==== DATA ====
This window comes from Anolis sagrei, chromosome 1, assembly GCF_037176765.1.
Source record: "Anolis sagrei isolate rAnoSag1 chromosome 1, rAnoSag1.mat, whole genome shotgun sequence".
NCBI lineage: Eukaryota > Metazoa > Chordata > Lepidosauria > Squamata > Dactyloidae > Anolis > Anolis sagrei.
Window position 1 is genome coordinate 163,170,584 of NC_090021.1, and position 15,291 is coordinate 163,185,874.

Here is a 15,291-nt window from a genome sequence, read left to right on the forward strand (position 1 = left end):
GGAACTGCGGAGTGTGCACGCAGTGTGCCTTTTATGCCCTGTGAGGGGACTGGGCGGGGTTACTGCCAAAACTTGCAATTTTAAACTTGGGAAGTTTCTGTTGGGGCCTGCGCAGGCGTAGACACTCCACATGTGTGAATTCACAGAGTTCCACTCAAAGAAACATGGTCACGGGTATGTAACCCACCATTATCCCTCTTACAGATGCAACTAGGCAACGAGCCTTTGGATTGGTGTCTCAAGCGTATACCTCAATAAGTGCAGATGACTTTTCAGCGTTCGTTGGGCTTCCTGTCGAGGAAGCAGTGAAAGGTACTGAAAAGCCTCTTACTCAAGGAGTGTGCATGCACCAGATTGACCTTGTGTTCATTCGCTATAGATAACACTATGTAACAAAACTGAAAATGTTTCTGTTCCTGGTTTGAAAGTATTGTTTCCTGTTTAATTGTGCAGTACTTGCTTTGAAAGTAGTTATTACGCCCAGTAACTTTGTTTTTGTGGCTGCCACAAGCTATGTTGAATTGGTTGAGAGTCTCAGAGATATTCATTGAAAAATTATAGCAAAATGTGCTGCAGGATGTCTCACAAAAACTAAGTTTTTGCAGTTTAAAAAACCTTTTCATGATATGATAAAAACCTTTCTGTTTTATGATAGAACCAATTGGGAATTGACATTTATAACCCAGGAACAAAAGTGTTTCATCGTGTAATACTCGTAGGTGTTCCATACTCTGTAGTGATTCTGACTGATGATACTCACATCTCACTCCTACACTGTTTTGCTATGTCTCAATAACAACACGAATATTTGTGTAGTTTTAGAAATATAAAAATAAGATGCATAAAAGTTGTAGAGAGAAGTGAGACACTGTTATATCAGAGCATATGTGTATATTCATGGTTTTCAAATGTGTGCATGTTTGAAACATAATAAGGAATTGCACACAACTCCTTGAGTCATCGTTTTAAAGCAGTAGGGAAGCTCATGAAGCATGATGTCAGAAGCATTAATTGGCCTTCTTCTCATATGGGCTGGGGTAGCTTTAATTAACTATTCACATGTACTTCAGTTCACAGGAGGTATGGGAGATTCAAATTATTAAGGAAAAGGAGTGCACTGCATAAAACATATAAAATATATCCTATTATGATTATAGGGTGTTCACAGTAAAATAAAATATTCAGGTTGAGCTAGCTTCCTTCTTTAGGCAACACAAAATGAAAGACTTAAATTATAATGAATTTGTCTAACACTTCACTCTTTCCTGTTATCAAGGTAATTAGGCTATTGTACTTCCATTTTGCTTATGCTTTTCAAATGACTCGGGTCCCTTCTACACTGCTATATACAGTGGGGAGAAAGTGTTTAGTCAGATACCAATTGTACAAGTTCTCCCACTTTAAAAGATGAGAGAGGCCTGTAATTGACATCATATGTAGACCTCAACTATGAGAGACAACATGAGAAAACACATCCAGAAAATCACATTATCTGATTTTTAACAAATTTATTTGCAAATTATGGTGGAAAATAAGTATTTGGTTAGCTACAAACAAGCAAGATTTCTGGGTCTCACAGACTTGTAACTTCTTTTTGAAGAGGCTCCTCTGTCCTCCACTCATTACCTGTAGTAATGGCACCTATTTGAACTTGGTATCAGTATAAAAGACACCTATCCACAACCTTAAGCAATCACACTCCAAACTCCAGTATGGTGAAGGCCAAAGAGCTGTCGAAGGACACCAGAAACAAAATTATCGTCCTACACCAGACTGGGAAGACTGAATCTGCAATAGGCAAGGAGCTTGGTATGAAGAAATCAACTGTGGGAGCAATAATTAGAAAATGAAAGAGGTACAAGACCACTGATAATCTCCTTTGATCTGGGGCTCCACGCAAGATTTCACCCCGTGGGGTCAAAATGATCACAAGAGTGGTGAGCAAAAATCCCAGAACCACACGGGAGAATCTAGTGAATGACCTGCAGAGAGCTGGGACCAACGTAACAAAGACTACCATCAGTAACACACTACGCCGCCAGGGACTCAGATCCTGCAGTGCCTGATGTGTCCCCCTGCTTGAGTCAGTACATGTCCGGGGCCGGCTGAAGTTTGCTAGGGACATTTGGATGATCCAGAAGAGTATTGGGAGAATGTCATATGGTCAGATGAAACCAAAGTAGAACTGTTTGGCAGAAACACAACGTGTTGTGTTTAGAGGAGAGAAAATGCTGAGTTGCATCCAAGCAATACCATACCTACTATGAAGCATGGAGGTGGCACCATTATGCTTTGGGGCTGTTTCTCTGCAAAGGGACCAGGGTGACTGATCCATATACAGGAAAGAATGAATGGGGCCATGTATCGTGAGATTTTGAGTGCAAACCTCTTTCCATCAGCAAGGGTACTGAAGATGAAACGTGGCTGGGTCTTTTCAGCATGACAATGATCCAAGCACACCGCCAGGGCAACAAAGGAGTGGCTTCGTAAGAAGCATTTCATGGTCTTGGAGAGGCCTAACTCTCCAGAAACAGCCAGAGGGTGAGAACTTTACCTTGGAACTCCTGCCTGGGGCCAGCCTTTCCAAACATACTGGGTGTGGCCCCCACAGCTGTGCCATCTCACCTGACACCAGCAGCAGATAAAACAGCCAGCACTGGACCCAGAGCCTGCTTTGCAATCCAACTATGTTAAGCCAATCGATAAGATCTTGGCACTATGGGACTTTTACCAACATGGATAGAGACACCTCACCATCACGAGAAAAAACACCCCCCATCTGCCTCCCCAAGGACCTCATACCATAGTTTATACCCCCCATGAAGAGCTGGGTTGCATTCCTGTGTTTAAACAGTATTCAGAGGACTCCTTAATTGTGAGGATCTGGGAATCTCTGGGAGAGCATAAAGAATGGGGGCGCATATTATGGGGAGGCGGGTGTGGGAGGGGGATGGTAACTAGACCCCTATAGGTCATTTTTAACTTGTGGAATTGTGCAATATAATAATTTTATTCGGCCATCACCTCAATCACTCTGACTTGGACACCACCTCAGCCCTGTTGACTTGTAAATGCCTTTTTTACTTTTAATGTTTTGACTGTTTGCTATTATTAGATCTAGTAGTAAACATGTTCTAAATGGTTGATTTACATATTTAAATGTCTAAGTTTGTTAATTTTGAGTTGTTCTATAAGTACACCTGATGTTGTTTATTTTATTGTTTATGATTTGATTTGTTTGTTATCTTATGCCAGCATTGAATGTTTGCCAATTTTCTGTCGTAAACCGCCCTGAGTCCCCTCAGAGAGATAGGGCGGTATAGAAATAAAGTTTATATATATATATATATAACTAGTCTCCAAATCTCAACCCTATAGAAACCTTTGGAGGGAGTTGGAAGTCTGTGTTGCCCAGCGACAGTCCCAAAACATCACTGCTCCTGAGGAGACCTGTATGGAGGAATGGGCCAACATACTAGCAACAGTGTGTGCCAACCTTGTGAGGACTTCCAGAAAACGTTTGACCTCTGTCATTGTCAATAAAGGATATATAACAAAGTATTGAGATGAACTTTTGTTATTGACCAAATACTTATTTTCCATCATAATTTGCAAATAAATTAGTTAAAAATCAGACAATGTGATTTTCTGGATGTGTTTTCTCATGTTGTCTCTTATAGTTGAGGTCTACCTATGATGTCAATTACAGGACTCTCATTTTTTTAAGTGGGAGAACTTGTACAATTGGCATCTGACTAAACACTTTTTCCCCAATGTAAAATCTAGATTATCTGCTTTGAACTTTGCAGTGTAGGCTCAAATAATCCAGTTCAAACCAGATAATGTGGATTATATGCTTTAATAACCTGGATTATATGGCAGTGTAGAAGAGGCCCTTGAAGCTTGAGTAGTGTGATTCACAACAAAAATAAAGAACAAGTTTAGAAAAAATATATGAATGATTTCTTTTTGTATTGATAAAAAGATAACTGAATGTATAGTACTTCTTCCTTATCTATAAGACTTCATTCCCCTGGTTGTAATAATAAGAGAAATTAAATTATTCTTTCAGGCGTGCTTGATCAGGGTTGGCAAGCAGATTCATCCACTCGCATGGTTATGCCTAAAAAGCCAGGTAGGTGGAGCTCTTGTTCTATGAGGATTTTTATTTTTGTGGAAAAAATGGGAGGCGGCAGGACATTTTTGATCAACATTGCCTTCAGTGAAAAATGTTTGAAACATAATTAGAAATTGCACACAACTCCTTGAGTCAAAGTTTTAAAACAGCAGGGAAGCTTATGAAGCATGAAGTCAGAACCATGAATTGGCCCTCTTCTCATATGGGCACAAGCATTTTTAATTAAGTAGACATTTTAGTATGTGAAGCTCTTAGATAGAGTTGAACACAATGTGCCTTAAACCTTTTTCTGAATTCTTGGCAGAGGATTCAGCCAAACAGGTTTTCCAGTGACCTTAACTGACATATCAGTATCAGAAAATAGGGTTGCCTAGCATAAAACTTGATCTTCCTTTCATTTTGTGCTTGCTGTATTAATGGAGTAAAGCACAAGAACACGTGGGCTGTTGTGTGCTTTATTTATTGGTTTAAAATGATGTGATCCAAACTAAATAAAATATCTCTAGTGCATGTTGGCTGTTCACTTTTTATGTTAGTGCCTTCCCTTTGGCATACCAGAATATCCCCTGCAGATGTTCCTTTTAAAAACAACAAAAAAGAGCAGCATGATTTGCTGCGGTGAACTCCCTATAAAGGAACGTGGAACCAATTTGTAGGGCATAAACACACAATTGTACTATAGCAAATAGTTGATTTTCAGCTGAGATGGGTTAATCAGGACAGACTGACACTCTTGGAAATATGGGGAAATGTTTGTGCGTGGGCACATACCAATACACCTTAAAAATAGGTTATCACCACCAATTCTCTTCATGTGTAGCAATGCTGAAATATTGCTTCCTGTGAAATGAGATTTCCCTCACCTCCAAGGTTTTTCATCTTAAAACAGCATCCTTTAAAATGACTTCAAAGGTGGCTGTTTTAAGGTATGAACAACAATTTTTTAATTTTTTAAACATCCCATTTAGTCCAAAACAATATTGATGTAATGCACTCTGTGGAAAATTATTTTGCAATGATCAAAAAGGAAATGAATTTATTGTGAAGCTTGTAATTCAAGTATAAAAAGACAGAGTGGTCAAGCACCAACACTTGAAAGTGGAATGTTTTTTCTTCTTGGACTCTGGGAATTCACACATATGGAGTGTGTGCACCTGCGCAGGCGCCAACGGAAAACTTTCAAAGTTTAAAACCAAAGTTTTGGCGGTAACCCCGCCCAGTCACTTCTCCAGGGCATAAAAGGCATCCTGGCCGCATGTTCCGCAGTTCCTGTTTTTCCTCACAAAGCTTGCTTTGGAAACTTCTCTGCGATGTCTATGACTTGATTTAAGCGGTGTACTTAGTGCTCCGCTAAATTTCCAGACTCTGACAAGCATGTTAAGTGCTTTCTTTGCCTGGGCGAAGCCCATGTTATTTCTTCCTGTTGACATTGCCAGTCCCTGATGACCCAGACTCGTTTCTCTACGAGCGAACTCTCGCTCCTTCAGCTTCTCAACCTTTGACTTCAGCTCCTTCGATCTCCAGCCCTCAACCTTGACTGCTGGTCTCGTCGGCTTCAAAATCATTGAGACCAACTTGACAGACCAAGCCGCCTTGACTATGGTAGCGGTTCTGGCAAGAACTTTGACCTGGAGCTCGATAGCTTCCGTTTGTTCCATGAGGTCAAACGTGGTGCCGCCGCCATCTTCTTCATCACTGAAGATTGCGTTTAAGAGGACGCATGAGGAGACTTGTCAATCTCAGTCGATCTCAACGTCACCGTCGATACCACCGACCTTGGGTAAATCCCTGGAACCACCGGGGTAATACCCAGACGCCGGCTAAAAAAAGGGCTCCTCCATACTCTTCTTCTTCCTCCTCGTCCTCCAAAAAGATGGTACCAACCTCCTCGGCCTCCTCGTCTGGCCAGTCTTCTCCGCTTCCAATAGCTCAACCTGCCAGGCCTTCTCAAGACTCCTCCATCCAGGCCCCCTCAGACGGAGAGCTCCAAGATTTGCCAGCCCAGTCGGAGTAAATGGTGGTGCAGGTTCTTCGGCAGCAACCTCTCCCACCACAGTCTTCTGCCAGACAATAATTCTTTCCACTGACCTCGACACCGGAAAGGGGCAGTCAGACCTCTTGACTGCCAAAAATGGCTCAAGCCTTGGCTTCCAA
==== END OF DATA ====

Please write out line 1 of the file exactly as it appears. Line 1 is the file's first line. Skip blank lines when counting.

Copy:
This window comes from Anolis sagrei, chromosome 1, assembly GCF_037176765.1.